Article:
In 2018, South Africa made deliberate efforts to invest in the strengthening of its medicine regulatory authority with the creation of the South African Health Products Regulatory Authority  (SAHPRA), an independent entity that safeguards public and animal health by licensing safe, effective and good quality medicines and medical devices. It also monitors clinical trials. Now just two years later, that investment is bearing fruit in the COVID-19 response.

SAHPRA has been instrumental in approving tests that are used to diagnose the novel coronavirus even as the body moves forward with recruiting needed personnel and works to clear the existing backlog in approvals. As of April 2, SAHPRA had approved four tests for diagnosing the new coronavirus: the Xpert® Xpress SARS-CoV-2 (GeneXpert) Test by Cepheid; the Abbott RealTime SARS-CoV-2 EUA by Abbott; the SARS-CoV-2 Real time PCR by EUROIMMUN Medical Laboratory Diagnostic; and the PerkinElmer SARS-CoV-2 Realtime RT-PCR Assay by PerkinElmer

The approval of these tests will shorten the time it takes for a diagnosis to be made and comes as the country ramps up testing capacity, with a target of conducting 36 000 tests a day by the end of April. The National Health Laboratory Service is stepping up its effort to fight the spread of the coronavirus by increasing the number of laboratories performing tests from this month from six to nine.

At a 2011 World TB Day commemoration event at Prince Mshiyeni Memorial Hospital in KwaZulu-Natal, South Africa unveiled the country’s initial GeneXpert testing machine for the diagnosis of TB and other conditions — a first for Africa. It was an investment that would prove a masterstroke a few years later. The recent approval of the GeneXpert as a diagnostic for the new coronavirus should be welcomed as the country has more than 180 GeneXpert machines that can produce results in 45 minutes.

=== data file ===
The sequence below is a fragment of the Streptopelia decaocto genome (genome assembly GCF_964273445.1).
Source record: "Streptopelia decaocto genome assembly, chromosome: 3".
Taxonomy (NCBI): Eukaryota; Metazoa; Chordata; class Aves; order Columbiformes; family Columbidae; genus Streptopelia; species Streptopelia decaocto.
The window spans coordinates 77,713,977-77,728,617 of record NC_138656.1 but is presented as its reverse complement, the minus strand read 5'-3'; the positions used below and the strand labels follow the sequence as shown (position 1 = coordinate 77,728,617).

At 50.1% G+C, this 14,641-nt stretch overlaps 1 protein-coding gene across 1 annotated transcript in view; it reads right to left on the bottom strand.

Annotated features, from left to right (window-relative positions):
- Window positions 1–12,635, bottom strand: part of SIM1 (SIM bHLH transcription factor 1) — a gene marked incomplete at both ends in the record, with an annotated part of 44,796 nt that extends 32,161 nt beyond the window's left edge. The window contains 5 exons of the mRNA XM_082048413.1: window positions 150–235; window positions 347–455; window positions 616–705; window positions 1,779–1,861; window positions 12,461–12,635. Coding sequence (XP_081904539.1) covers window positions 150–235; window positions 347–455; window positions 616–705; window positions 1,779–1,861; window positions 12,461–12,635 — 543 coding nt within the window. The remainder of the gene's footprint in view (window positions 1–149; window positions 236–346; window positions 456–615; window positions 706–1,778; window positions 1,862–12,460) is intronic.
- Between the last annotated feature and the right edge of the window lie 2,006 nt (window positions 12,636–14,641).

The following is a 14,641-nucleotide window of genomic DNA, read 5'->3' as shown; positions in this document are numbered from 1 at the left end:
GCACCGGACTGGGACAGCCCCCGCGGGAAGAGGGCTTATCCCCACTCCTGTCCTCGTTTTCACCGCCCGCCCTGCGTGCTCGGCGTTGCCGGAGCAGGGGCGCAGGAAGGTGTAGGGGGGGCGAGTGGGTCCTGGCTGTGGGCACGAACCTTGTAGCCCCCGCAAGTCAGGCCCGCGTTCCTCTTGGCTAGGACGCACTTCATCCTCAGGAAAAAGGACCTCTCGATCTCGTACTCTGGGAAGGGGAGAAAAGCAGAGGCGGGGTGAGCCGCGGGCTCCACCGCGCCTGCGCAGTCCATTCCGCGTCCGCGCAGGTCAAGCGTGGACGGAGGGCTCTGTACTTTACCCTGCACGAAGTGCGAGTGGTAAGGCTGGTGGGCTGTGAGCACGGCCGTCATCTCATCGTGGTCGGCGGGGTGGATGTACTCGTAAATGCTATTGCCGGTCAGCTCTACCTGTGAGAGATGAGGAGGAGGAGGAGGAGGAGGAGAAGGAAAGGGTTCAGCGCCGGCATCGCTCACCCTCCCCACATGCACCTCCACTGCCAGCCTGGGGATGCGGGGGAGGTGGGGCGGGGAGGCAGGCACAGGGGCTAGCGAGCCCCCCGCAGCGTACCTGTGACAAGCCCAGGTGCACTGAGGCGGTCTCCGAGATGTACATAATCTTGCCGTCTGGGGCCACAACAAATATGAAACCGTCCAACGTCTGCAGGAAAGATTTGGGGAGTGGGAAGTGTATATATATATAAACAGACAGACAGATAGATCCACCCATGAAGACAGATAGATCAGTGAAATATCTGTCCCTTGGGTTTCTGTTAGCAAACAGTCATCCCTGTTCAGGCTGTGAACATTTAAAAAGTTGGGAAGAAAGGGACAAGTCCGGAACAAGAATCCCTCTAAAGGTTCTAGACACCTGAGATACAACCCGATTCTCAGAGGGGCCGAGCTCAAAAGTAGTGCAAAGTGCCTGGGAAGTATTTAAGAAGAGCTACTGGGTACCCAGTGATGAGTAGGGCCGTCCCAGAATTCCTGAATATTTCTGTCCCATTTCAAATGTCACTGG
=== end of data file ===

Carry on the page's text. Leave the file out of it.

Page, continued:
Lessons from the country’s TB and HIV response are coming in handy as government rolls out a massive coronavirus screening and testing drive. President Cyril Ramaphosa has announced that around 10 000 field workers will be visiting homes in villages, towns and cities to screen and test residents for COVID-19. These include donor and government-funded nonprofit organisations. It is such experiences that, if applied appropriately, can define the country’s COVID-19 response. 

The announcement that the country will use mobile technology to trace close contacts of confirmed COVID-19 cases and monitor the geographic location of new cases in real-time emphasises the use of technology and lessons previously learned.

The investments countries make into health innovations and health systems strengthening are not only important for today, but they also contribute to making the world more prepared to deal with epidemics and attain the Sustainable Development Goals. This is a path that South Africa and other countries must continue to follow. 

Hon. Dr Sibongiseni Dhlomo is a Member of Parliament and the Chairperson of the Portfolio Committee on Health. He was the MEC for Health in KZN from 2009 – 2019